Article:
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It wouldn’t be very useful of this blog to simply come online and say we got a return of X% from a particular alternative investment. Well, it would be useful, but it would leave you with the second question of, is X% good?

Index investing is endorsed by most of the brightest and successful minds in the history of investing:

Jack Bogle, the founder and past CEO of The Vanguard Group, has said: Don't look for the needle in the haystack. Just buy the haystack!

Warren Buffet, the founder and current CEO of Berkshire Hathaway, has said: The goal of the non-professional should not be to pick winners — neither he nor his 'helpers' can do that — but should rather be to own a cross-section of businesses that in aggregate are bound to do well. A low-cost S&P 500 index fund will achieve this goal.

With this in mind, we will be picking a handful of index funds to use as comparators for our more exotic investments. At the same time, we want to try and track mutual fund and hedge fund performance, too, to continually belabour the points made in our earlier post (The Scary Truth About Mutual and Hedge Funds Fees).

We’re happy to take suggestions about some traditional investments to track in the future, but to begin with, we’ll use the following:

Risk free rate of return

The risk free rate of return is, just what the name implies: the theoretical rate of return one would receive if there was zero risk to the investment. This is a theoretical rate because there is no such thing as “risk free”. Anytime you entrust your money to someone else, whether it is a business, a bank or a family member, there is always a chance you could lose your investment. That said, the traditional standard for “risk free” in the 21st century is the rate of return on government bonds issued by the U.S. government (AKA T-bills), because they are backed by the U.S. government, which is interpreted as providing a nearly zero risk of default.

We are going to start off by keeping track of the Vanguard Short-Term Government Bond ETF. This is an ETF designed to track the Bloomberg Barclays US Treasury 1–3 Year Bond Index, which includes fixed income securities issued by the U.S. Treasury with maturities between 1 to 3 years.

For more information on this ETF, check out its profile:

Global index

If the goal of an investor is to be a true index investor, as the smart investors tell us it should be, then the goal should be to buy the broadest set of assets possible at the best possible price. When it comes to breadth, there is nothing broader than a global equity tracking fund, with the goal of finding the index that gets as close as possible to having some kind of interest in every company on every stock market in the world. And when it comes to fees, as was discussed in our post on Active Vs Passive Funds, it is hard to beat ETFs.

Enter the Vanguard Total World Stock ETF trading on the New York Stock Exchange. This fund has everything going for it, with holdings in 8,109 different stocks and a razor thin management expense ratio of just 0.10%. A look at its regional allocation shows us a fair estimate of the distribution of stock market investment worldwide:

North America 57.90%

Europe 19.20%

Pacific 13.40%

Emerging Markets 9.20%

Middle East 0.20%

Other 0.10%

The ten largest companies in the ETF will not be a big surprise to investors the world over. They are a who’s who of the world’s leading companies:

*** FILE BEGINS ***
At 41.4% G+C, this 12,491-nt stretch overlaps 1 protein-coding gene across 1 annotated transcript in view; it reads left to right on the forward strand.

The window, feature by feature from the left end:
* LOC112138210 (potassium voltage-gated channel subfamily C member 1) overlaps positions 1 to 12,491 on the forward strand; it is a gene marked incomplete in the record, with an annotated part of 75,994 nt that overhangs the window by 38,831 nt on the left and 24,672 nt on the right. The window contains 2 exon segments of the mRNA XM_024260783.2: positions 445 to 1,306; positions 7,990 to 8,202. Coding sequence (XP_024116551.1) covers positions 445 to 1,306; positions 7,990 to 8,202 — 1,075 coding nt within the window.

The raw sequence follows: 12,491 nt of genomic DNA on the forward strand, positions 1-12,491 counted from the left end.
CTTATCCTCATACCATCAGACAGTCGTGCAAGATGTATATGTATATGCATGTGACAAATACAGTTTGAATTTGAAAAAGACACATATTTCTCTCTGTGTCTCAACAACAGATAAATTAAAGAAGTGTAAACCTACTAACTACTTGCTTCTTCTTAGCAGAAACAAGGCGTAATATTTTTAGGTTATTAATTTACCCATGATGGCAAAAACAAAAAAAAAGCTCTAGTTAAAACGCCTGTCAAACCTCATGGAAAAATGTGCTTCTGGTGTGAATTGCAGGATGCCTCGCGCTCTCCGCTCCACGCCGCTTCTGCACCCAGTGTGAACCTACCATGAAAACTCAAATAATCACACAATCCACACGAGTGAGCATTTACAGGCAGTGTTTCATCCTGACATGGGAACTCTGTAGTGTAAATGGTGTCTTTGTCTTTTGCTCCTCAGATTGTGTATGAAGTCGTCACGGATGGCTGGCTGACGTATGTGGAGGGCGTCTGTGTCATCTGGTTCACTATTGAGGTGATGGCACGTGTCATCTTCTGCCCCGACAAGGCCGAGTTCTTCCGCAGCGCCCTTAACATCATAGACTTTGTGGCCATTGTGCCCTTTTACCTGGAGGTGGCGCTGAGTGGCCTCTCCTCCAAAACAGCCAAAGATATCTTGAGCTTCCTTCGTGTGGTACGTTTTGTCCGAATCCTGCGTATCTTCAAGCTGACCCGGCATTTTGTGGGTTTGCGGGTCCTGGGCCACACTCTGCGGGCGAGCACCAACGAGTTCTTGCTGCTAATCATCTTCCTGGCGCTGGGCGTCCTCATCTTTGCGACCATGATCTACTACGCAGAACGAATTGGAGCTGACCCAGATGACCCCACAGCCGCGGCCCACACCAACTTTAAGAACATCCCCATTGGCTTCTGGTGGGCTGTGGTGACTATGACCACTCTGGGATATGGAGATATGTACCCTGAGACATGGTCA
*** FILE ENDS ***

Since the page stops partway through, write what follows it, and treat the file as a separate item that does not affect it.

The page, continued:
Apple Inc.

Microsoft Corp.

Amazon. com Inc.

Alphabet Inc. (i.e. Google)

Facebook Inc.

Berkshire Hathaway Inc.

JPMorgan Chase & Co.

Johnson & Johnson

Exxon Mobil Corp.

Bank of America Corp.

That said, while many or most investors who are in the North American market own these shares, maybe in large portions, in the Vanguard Total World Stock ETF, they only represent 10.7% of its total holdings.

For more information on this ETF, check out its profile:

S&P 500

And last but not least, everyone’s favourite benchmark, the S&P 500. This index is considered by many to be the gold standard of investing. And to be fair, the S&P 500 is pretty remarkable. The Standard & Poor’s 500 is an index which tracks 500 of the large companies listed on the New York Stock Exchange or the NASDAQ Stock Exchange (with companies having a total market capitalization, or value of outstanding shares, in excess of $4 billion).

The stocks are selected by a committee, and the index is frequently referred to in the news media and financial literature as the best benchmark with frequent comments comparing any other returns to it.

To be fair, thus far, the S&P 500 has earned its reputation as the gold standard. It was created in 1928, and for the last 90 years it has averaged 9.7% returns, which is kind of ridiculous. While I would argue that a global equity index is still the best kind of diversification, the prevalence of the S&P 500 in the average investors psyche makes it too hard to ignore, and so we’ll be using the Vanguard S&P 500 ETF to keep track of its performance.

Not surprising, the Vanguard S&P 500 ETF has the exact same top 10 as the Vanguard Total World Stock ETF, however, where the world equity ETF top 10 represent only 10.7% of the total value, in the S&P 500 ETF those same 10 stocks represent 23.3% of the total value.

For more information on this ETF, check out its profile:

For anyone who read our first monthly update on November 1st (October 2018 Fiscal Frontiers Update), you'll recognize these ETFs as those we discussed in that earlier post.

Now that we have laid the groundwork for what we will use as our “control group” going forward, we can start to look at some of the alternatives. First up, staying at least in the same realm, we will look at a hybrid passive/active option and a glimpse of the future: handing your money over to robots to invest!



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